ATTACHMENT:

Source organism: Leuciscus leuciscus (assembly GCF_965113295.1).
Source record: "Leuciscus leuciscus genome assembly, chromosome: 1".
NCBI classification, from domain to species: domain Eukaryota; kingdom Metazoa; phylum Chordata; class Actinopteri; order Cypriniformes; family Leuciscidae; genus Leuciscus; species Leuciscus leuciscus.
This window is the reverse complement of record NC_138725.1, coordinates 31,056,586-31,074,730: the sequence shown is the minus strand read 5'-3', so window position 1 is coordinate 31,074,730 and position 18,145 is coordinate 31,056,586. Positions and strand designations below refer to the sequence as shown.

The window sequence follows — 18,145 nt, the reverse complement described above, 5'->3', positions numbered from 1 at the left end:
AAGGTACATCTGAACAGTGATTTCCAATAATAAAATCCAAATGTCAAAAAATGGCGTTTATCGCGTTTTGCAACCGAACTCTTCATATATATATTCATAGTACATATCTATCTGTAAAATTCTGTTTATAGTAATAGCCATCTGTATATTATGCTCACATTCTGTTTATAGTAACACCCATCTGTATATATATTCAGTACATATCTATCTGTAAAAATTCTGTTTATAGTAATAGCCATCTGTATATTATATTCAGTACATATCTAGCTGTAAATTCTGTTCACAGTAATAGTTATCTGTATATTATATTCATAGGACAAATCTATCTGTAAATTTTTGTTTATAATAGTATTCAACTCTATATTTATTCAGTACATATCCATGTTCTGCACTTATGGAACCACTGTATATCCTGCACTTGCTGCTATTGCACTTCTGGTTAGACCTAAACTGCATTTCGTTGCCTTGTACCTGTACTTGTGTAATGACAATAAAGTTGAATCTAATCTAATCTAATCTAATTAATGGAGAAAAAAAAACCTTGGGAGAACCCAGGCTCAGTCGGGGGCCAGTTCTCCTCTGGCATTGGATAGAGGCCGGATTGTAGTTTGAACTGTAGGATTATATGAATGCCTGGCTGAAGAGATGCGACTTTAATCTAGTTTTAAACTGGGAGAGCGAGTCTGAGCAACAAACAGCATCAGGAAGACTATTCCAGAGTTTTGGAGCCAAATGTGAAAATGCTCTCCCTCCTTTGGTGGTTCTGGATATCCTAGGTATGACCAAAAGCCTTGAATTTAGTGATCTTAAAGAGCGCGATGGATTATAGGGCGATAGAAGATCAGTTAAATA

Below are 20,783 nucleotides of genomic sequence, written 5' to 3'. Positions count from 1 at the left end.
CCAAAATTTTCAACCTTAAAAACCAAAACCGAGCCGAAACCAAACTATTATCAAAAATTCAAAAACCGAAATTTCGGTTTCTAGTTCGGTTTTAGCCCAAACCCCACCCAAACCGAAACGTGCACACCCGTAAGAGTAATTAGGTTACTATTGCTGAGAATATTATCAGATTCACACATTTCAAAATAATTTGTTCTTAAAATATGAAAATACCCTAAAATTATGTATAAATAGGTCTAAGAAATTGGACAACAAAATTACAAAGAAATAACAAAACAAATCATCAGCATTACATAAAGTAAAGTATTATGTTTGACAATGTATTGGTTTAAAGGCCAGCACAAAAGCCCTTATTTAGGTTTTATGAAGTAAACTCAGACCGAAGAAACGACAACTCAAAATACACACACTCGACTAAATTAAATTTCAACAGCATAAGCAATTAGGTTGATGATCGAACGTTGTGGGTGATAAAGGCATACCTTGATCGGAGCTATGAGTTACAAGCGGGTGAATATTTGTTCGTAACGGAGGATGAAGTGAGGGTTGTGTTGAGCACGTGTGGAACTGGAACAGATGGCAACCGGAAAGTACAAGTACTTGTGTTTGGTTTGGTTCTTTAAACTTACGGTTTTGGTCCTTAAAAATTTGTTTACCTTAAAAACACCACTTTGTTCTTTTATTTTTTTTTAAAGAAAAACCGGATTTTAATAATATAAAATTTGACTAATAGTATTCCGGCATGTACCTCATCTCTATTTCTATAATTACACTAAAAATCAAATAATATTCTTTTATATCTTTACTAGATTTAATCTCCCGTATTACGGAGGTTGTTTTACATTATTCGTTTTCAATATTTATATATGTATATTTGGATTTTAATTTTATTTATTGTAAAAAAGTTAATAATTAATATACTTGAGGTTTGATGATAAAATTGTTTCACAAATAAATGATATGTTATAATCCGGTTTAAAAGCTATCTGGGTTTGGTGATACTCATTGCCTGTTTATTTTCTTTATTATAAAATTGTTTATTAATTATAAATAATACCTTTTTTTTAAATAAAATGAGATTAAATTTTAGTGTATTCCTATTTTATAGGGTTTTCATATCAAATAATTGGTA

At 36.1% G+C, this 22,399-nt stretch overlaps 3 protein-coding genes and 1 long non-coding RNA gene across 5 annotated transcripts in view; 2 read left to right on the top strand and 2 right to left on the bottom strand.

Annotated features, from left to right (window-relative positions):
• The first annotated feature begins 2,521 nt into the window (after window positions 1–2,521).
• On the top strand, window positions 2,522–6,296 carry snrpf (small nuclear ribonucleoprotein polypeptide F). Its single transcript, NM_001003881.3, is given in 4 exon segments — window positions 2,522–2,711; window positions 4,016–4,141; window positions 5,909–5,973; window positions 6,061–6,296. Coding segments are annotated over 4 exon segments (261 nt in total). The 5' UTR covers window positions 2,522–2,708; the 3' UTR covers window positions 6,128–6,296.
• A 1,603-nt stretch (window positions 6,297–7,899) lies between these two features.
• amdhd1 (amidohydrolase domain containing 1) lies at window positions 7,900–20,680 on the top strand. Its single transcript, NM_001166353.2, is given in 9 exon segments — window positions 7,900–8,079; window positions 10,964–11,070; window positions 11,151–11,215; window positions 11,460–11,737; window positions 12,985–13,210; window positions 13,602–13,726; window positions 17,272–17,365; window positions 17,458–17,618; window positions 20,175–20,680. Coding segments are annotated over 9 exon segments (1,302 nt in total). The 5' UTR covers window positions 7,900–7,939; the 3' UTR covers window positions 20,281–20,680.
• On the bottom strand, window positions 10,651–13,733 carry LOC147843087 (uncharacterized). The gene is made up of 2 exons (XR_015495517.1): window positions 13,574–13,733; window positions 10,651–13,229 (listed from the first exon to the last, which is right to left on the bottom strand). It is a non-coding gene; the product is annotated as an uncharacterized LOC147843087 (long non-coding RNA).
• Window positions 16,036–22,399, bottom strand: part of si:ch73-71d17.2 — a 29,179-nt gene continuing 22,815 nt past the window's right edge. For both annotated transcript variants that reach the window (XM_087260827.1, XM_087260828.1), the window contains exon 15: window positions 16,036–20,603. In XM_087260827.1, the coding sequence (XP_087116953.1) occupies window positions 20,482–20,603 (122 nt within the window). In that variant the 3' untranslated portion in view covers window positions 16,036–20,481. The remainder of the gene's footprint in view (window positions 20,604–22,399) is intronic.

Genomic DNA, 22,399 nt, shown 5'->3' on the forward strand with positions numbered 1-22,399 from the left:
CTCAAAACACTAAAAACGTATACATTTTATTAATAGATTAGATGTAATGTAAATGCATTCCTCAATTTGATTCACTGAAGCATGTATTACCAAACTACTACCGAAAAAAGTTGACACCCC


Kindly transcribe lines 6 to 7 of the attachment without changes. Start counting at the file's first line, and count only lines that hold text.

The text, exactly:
AAGGTACATCTGAACAGTGATTTCCAATAATAAAATCCAAATGTCAAAAAATGGCGTTTATCGCGTTTTGCAACCGAACTCTTCATATATATATTCATAGTACATATCTATCTGTAAAATTCTGTTTATAGTAATAGCCATCTGTATATTATGCTCACATTCTGTTTATAGTAACACCCATCTGTATATATATTCAGTACATATCTATCTGTAAAAATTCTGTTTATAGTAATAGCCATCTGTATATTATATTCAGTACATATCTAGCTGTAAATTCTGTTCACAGTAATAGTTATCTGTATATTATATTCATAGGACAAATCTATCTGTAAATTTTTGTTTATAATAGTATTCAACTCTATATTTATTCAGTACATATCCATGTTCTGCACTTATGGAACCACTGTATATCCTGCACTTGCTGCTATTGCACTTCTGGTTAGACCTAAACTGCATTTCGTTGCCTTGTACCTGTACTTGTGTAATGACAATAAAGTTGAATCTAATCTAATCTAATCTAATTAATGGAGAAAAAAAAACCTTGGGAGAACCCAGGCTCAGTCGGGGGCCAGTTCTCCTCTGGCATTGGATAGAGGCCGGATTGTAGTTTGAACTGTAGGATTATATGAATGCCTGGCTGAAGAGATGCGACTTTAATCTAGTTTTAAACTGGGAGAGCGAGTCTGAGCAACAAACAGCATCAGGAAGACTATTCCAGAGTTTTGGAGCCAAATGTGAAAATGCTCTCCCTCCTTTGGTGGTTCTGGATATCCTAGGTATGACCAAAAGCCTTGAATTTAGTGATCTTAAAGAGCGCGATGGATTATAGGGCGATAGAAGATCAGTTAAATA

Below are 20,783 nucleotides of genomic sequence, written 5' to 3'. Positions count from 1 at the left end.